Plea from cystic fibrosis sufferer

Published: Sunday 15th February 2015 by The News Editor

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A cystic fibrosis sufferer says he feels like there is a “carrot dangling in front of me” due to being denied a life-changing drug on the NHS.

Mike Boyle, 30, is one of 44 people who it is believed could be helped by the drug Ivacaftor, which is commonly known as Kalydeco.

But although it is currently available to 360 people with the G551D mutation of cystic fibrosis, it is not being offered to others who carry one of eight additional gating mutations found to be affected by the drug.

Mr Boyle, from Pontypridd in south Wales, said he had seen first-hand the life-changing results that Kalydeco has on people that suffer from the condition.

“The thought of not being able to receive it now that I know I am suitable is beyond comprehension,” he said.

“It feels like there is a carrot dangling in front of me.

“My life would transform if I had Kalydeco, but my fate is in the hands of those making the decisions at the NHS – whether they will agree to fund it for the rest of us.”

Those who have received the oral drug who could barely walk, are now able to run marathons, a spokesman for the Cystic Fibrosis Trust, which is campaigning for more widespread distribution of the medication, said.

Those taking it in Wales have seen an 87% reduction in the number of days spent in hospital on intravenous antibiotics, while it is expected to allow a much greater life expectancy.

He said the drug would work as well in the new patient group, but funding is being refused because they have a different genetic make-up.

Ed Owen, chief executive of the Cystic Fibrosis Trust, said: “It is indefensible that cystic fibrosis patients who stand to benefit from the only treatment which provides them with both a long-term quality of life and survival benefit are being denied it.

“With personalised medication being hailed as the future, Kalydeco is leading the way in creating life-saving treatment for people living with cystic fibrosis.

“For patients who are already in receipt of the treatment we have seen remarkable clinical benefits.

“The data shows that this drug could normalise life expectancy, meaning that for the first time patients face the prospect of dying from old age, not cystic fibrosis, where the median age of death currently stands at 27.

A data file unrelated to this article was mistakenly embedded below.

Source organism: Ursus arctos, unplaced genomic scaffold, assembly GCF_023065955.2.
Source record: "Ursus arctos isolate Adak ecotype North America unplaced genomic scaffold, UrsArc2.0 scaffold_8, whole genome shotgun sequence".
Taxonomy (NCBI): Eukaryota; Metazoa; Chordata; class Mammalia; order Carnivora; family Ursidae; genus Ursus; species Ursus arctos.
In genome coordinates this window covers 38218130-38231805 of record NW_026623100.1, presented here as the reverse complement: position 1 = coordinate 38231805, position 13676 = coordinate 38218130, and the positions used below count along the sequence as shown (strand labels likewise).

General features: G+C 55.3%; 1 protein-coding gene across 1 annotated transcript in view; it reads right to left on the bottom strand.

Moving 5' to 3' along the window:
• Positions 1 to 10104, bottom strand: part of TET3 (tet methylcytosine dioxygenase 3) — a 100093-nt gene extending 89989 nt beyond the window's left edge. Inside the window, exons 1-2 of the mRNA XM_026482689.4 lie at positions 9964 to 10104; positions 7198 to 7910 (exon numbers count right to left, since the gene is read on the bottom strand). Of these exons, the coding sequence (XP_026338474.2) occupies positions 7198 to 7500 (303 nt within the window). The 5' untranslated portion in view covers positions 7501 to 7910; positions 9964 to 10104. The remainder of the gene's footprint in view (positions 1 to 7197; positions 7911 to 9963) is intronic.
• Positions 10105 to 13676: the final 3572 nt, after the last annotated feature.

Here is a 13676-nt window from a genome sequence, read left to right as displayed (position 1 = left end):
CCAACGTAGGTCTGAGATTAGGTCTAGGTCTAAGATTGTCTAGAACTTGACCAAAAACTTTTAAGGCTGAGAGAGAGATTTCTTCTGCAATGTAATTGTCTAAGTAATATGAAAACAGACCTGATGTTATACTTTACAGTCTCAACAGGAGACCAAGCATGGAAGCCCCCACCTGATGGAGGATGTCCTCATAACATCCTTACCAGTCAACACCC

“Every day a decision on funding is delayed and access prevented is another day of misery for the outstanding 44 people and their families who stand to benefit from this life-saving treatment.”

Jason McCartney MP, chairman of the All-Party Parliamentary Group on Cystic Fibrosis, said: ” I urge NHS England and Vertex to find a way to extend the gift of life to these 44 people, for who time and hope is running out.

“Equity is the foundation of healthcare in this country. Let us maintain that tradition and find a solution without delay.”

Kalydeco is the first drug to correct the underlying genetic defect which causes cystic fibrosis. This year, the Cystic Fibrosis Trust is making sure all sufferers have the opportunity to know their genotype to allow them to take a more proactive role in their own care and access new medicines.

An NHS England spokeswoman said: “Patient groups have asked NHS England to consult with patients and the wider public about how we make decisions on which specialised services and treatments to invest in, in future.

“This will ensure the principles and process we follow are well informed, evidence-led and in line with the expectations of patients and the public. The consultation runs until the end of April.

“Until then, any decision that is urgent on clinical grounds will be dealt with quickly though our existing procedures.”

Published: Sunday 15th February 2015 by The News Editor

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